How does Moses convince Pharaoh to release the Israelites?


Moses does no such thing!! There are 20 accounts covering the hardening of Pharaohs heart, ten Gods doing an 10 Pharaoh did himself, consequently, Mose had nothing to do with the actual release.


“And I have said, I will bring you up out of the affliction of Egypt unto the land of the Canaanites, and the Hittites, and the Amorites, and the Perizzites, and the Hivites, and the Jebusites, unto a land flowing with milk and honey. And they shall hearken to thy voice: and thou shalt come, thou and the elders of Israel, unto the king of Egypt, and ye shall say unto him, The Lord God of the Hebrews hath met with us: and now let us go, we beseech thee, three days' journey into the wilderness, that we may sacrifice to the Lord our God. And I am sure that the king of Egypt will not let you go, no, not by a mighty hand. And I will stretch out my hand, and smite Egypt with all my wonders which I will do in the midst thereof: and after that he will let you go. And I will give this people favour in the sight of the Egyptians: and it shall come to pass, that, when ye go, ye shall not go empty.” Exodus 3:17-21


“And I will harden Pharaoh's heart, and multiply my signs and my wonders in the land of Egypt. But Pharaoh shall not hearken unto you, that I may lay my hand upon Egypt, and bring forth mine armies, and my people the children of Israel, out of the land of Egypt by great judgments.” Exodus 7:3-4


“And the Lord said unto Moses, Pharaoh shall not hearken unto you; that my wonders may be multiplied in the land of Egypt. And Moses and Aaron did all these wonders before Pharaoh: and the Lordhardened Pharaoh's heart, so that he would not let the children of Israel go out of his land.” Exodus 11:9–10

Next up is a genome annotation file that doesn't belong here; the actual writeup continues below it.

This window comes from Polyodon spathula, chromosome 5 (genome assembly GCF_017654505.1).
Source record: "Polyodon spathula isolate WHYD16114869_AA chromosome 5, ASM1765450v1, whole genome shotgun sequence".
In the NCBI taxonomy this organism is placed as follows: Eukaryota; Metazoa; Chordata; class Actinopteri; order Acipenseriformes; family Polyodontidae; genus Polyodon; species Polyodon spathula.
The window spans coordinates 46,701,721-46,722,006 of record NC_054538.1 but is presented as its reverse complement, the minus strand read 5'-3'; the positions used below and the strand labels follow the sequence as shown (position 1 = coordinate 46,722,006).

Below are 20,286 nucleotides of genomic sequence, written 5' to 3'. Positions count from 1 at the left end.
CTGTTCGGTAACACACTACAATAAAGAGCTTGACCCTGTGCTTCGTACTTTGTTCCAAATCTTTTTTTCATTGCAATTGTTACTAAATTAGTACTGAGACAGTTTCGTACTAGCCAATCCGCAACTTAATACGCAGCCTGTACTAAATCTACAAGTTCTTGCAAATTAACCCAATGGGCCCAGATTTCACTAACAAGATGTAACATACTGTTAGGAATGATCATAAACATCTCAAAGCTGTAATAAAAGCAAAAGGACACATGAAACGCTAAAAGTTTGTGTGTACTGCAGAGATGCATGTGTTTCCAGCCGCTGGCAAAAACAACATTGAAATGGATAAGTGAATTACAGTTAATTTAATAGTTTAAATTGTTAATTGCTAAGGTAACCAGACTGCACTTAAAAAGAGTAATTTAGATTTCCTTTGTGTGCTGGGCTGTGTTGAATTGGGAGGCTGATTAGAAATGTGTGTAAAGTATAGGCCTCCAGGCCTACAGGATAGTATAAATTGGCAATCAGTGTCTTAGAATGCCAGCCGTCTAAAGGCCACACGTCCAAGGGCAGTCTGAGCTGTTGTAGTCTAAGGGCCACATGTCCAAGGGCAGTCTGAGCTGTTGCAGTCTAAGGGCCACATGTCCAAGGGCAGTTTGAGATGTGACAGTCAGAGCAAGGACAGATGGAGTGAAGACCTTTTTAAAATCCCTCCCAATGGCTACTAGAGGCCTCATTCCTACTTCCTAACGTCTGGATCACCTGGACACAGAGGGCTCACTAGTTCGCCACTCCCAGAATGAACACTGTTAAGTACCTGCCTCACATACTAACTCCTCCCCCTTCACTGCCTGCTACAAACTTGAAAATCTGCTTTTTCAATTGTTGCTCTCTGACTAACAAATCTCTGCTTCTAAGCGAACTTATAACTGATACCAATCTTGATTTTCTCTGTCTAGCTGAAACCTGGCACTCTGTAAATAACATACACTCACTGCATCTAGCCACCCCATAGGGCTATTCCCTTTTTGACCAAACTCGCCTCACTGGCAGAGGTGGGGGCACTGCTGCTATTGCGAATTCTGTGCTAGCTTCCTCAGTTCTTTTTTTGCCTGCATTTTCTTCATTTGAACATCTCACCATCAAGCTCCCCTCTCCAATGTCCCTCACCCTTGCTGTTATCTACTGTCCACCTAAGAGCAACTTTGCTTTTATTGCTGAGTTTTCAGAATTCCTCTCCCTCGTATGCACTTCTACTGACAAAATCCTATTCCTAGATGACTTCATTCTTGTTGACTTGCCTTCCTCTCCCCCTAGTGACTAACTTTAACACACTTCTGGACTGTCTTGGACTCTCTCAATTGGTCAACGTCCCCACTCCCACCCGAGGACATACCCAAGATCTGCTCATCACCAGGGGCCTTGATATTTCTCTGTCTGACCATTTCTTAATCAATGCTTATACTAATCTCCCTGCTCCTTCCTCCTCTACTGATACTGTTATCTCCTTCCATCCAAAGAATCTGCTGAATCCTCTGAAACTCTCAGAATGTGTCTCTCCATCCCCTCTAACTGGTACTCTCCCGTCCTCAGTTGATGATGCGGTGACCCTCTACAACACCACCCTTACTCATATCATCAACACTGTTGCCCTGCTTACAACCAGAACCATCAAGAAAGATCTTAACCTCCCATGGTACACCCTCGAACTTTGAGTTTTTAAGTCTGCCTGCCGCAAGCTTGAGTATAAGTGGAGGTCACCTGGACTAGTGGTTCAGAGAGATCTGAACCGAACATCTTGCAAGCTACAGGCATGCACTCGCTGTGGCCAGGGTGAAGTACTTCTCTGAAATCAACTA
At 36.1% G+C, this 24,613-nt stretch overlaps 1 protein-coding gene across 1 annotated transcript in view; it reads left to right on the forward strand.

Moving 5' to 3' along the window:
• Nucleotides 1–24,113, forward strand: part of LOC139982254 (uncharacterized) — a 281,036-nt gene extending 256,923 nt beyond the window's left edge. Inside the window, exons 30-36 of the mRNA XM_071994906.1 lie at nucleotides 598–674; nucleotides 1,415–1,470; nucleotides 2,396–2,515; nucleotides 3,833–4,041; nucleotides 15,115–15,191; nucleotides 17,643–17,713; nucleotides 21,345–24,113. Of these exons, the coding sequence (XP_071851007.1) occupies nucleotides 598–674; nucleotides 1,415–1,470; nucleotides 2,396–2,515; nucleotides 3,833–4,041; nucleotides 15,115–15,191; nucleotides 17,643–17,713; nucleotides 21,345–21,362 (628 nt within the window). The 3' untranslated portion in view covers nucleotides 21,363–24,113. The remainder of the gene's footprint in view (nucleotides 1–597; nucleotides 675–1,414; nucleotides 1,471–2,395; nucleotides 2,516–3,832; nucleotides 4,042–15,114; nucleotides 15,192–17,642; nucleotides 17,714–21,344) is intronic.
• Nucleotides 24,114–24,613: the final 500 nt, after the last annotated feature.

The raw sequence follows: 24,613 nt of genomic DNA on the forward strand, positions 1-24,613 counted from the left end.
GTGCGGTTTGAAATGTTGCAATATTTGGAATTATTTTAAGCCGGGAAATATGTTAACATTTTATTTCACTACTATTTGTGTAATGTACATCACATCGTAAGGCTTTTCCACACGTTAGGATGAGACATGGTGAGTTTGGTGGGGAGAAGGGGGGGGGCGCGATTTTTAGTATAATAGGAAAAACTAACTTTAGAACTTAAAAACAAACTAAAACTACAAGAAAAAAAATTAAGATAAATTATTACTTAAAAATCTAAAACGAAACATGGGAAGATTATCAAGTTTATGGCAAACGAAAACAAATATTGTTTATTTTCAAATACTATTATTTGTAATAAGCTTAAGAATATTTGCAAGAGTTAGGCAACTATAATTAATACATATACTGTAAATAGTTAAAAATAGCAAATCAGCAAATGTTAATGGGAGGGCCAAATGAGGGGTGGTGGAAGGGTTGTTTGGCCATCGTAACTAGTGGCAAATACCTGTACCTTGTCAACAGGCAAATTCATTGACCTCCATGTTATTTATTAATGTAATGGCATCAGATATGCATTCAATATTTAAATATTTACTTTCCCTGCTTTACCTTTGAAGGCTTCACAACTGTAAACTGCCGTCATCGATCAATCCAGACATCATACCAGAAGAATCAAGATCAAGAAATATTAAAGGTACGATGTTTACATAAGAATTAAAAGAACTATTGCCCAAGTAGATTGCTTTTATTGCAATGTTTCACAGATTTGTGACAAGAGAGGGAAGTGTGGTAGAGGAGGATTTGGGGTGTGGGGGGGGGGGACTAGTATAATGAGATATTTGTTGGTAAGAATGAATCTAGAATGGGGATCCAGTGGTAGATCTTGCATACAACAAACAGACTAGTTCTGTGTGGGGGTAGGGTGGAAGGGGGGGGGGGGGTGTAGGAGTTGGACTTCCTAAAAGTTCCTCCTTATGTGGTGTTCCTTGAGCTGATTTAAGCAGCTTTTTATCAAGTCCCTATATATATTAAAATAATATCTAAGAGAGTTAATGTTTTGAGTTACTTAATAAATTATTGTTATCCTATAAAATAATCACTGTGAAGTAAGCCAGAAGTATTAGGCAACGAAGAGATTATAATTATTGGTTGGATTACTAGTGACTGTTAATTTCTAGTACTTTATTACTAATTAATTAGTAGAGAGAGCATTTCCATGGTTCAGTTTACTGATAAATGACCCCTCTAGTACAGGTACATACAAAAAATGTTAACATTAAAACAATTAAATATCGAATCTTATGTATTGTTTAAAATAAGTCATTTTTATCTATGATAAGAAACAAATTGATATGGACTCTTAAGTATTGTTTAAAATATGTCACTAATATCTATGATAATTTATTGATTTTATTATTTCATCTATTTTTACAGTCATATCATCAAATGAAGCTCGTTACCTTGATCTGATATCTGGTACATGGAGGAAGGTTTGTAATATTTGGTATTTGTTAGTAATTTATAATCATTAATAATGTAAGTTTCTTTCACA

It seems unjust for God to harden Pharaoh’s heart and then to punish Pharaoh and Egypt for what Pharaoh decided when his heart was hardened. Why would God harden Pharaoh’s heart just so He could judge Egypt more severely with additional plagues?


First, Pharaoh was not an innocent or godly man. He was a brutal dictator overseeing the terrible abuse and oppression of the Israelites, who likely numbered over 2.0 million people at that time. The Egyptian pharaohs had enslaved the Israelites for 400 years. A previous pharaoh—ordered that male Israelite babies be killed at birth.

“And the king of Egypt spake to the Hebrew midwives, of which the name of the one was Shiphrah, and the name of the other Puah: And he said, When ye do the office of a midwife to the Hebrew women, and see them upon the stools; if it be a son, then ye shall kill him: but if it be a daughter, then she shall live.” Exodus 1:15-16

The pharaoh (Tutmose II) God hardened was an evil man, and the nation he ruled agreed with, or at least did not oppose, his evil actions.


Second, on least a couple occasions, Pharaoh hardened his own heart against letting the Israelites go: “But when Pharaoh saw that there was respite, he hardened his heart, and hearkened not unto them; as the Lord had said.” Exodus 8:15

“And Pharaoh hardened his heart at this time also, neither would he let the people go.”Exodus 8:32

God and Pharaoh were both active in one way or another in the hardening of Pharaoh’s heart. As the plagues continued, God gave Pharaoh increasingly severe warnings of the final judgment to come. Pharaoh chose to bring further judgment on himself and his nation by hardening his own heart against God’s commands.


As a result of Pharaoh’s hard-heartedness, God hardened Pharaoh’s heart even further, allowing for the last few plagues and bringing God’s full glory into view (Exodus 9:12; 10:20, 27). Pharaoh and Egypt had brought these judgments on themselves with 400 years of slavery and mass murder. Since the wages of sin is death (Romans 6:23), and Pharaoh and Egypt had horribly sinned against God, it would have been just if God had completely annihilated Egypt. Therefore, God’s hardening Pharaoh’s heart was not unjust, and His bringing additional plagues against Egypt was not unjust. The plagues, as terrible as they were, actually demonstrate God’s mercy in not completely destroying Egypt, which would have been a perfectly just penalty.


“For the scripture saith unto Pharaoh, Even for this same purpose have I raised thee up, that I might shew my power in thee, and that my name might be declared throughout all the earth. Therefore hath he mercy on whom he will have mercy, and whom he will he hardeneth.” Romans 9:17-18

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